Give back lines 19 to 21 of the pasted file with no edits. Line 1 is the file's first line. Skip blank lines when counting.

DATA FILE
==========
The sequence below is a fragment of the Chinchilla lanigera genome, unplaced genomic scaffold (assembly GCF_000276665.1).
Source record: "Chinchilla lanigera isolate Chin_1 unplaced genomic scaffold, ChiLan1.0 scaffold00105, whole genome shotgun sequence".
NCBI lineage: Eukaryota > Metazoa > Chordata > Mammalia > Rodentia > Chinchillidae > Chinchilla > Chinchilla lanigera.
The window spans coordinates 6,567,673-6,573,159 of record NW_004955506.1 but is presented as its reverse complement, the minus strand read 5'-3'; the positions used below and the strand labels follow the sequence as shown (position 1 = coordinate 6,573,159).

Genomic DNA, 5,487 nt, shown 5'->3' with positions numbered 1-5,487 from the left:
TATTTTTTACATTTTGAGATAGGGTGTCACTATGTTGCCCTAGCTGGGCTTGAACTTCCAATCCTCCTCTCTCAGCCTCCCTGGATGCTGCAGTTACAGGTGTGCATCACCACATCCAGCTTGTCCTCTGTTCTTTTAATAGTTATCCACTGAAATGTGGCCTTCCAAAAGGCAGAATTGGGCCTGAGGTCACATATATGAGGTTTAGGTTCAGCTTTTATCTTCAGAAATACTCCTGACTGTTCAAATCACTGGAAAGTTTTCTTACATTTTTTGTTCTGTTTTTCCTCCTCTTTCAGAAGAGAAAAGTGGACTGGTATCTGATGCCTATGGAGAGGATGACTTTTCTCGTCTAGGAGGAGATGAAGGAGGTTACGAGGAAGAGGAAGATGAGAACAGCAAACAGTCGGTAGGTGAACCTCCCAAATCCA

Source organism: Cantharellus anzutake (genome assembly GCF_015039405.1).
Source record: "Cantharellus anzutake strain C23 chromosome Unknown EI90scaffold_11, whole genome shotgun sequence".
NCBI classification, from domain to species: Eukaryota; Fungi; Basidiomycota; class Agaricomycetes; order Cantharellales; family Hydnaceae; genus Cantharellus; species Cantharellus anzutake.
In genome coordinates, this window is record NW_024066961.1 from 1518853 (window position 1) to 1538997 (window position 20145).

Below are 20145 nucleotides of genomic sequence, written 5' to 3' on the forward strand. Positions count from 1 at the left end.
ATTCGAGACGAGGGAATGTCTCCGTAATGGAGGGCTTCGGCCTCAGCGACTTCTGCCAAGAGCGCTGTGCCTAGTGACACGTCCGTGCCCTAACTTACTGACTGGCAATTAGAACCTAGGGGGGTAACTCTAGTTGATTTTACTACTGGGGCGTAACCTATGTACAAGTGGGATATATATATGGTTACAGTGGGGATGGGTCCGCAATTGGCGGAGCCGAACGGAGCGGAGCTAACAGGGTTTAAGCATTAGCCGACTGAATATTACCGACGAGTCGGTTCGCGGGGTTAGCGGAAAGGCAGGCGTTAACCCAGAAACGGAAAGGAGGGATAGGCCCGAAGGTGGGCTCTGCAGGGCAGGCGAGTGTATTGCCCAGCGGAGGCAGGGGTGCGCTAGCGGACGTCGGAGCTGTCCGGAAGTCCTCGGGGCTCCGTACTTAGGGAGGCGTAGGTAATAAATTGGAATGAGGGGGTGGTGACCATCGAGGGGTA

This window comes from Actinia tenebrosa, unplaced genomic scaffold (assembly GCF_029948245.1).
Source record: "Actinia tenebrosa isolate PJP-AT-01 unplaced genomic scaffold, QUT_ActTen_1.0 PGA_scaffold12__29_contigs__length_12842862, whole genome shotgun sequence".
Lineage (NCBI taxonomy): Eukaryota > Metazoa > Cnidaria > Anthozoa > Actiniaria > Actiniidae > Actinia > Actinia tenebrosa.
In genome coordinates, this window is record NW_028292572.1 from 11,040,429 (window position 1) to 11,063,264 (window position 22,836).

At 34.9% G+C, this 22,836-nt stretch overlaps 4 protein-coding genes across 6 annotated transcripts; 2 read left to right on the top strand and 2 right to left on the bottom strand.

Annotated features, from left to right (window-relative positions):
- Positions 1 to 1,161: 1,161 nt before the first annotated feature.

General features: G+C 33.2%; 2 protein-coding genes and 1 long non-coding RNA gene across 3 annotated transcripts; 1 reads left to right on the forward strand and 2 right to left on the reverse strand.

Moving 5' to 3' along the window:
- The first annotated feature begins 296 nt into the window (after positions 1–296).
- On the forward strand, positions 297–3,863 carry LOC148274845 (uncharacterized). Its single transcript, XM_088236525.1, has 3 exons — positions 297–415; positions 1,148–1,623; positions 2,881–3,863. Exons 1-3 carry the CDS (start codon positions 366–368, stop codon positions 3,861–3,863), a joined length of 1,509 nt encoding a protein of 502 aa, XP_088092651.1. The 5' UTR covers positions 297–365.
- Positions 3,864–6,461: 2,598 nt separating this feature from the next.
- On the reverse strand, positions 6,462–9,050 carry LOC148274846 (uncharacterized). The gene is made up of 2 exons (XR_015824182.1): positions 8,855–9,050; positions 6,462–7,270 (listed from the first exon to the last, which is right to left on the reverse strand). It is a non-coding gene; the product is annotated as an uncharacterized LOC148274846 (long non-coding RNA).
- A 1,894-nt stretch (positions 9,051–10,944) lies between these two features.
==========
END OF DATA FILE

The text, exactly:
- Positions 1 to 1,161: 1,161 nt before the first annotated feature.

General features: G+C 33.2%; 2 protein-coding genes and 1 long non-coding RNA gene across 3 annotated transcripts; 1 reads left to right on the forward strand and 2 right to left on the reverse strand.

Moving 5' to 3' along the window: